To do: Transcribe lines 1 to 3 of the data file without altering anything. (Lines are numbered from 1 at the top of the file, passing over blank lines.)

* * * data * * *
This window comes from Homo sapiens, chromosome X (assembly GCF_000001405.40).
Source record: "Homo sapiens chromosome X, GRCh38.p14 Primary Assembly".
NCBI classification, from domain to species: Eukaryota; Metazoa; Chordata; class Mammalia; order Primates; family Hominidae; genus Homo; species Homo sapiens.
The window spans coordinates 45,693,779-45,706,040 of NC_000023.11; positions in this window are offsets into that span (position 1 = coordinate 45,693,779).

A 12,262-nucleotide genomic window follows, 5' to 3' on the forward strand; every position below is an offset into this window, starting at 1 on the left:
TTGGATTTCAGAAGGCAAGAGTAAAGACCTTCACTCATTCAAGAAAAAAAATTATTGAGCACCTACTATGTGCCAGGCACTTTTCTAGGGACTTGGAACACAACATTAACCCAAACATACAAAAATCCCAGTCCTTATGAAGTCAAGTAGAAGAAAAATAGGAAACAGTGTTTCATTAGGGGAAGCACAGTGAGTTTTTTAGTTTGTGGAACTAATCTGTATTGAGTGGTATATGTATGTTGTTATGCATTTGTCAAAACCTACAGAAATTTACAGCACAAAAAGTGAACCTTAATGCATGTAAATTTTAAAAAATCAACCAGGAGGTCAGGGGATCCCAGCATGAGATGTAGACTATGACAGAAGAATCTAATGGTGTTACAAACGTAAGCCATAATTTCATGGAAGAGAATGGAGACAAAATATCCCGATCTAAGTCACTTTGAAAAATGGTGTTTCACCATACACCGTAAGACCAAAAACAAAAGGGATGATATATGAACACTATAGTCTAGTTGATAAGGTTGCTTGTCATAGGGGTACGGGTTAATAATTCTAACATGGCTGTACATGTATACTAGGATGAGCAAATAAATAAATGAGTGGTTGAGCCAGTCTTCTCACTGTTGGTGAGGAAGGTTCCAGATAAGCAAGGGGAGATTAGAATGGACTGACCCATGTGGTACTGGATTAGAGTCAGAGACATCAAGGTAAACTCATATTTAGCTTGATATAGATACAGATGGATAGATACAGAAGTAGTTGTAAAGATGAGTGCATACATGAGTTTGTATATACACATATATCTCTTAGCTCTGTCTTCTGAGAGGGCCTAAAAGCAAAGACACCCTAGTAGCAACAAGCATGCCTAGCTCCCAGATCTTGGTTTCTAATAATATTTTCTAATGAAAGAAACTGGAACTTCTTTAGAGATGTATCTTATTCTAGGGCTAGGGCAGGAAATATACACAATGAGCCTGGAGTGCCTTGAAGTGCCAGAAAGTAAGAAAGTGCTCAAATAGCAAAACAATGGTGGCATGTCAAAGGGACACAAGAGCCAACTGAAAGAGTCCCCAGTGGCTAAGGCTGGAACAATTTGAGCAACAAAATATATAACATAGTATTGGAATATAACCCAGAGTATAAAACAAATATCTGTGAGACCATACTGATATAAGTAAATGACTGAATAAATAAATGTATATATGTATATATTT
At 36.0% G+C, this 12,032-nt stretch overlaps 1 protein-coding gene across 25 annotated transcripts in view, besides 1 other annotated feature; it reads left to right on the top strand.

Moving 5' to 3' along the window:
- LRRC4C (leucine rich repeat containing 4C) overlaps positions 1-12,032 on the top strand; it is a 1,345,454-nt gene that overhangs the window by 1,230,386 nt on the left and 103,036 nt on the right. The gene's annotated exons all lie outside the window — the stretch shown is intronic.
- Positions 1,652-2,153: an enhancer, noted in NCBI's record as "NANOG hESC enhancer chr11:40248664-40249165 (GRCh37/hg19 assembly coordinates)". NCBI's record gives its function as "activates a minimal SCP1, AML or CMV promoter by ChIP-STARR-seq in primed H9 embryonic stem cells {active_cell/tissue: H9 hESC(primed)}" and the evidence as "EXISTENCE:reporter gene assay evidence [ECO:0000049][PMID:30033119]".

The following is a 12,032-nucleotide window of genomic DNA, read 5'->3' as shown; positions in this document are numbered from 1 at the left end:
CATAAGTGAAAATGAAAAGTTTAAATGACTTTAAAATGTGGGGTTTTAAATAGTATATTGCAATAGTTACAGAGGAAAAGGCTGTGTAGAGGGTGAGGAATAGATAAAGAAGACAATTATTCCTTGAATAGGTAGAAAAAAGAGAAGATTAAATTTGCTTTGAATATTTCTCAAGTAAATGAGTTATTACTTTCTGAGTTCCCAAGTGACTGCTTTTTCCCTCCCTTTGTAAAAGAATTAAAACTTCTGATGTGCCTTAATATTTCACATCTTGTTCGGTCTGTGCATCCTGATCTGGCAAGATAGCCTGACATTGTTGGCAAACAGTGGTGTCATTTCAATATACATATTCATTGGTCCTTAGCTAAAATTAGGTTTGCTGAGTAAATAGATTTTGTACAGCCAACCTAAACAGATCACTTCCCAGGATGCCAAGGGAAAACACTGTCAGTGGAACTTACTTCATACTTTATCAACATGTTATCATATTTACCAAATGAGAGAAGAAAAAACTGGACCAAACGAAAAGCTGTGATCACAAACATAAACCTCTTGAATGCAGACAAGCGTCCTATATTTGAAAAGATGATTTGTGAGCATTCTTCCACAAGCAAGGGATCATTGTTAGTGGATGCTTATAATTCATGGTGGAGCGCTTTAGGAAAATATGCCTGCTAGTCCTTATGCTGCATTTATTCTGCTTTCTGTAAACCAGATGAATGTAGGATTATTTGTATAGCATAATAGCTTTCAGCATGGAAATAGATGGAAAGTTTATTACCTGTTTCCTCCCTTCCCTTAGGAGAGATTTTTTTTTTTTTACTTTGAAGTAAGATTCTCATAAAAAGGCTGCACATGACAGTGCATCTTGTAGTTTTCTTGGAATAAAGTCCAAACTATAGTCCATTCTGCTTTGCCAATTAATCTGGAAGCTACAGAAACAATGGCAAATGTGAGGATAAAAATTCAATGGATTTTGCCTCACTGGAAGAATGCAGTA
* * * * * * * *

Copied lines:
This window comes from Homo sapiens, chromosome X (assembly GCF_000001405.40).
Source record: "Homo sapiens chromosome X, GRCh38.p14 Primary Assembly".
NCBI classification, from domain to species: Eukaryota; Metazoa; Chordata; class Mammalia; order Primates; family Hominidae; genus Homo; species Homo sapiens.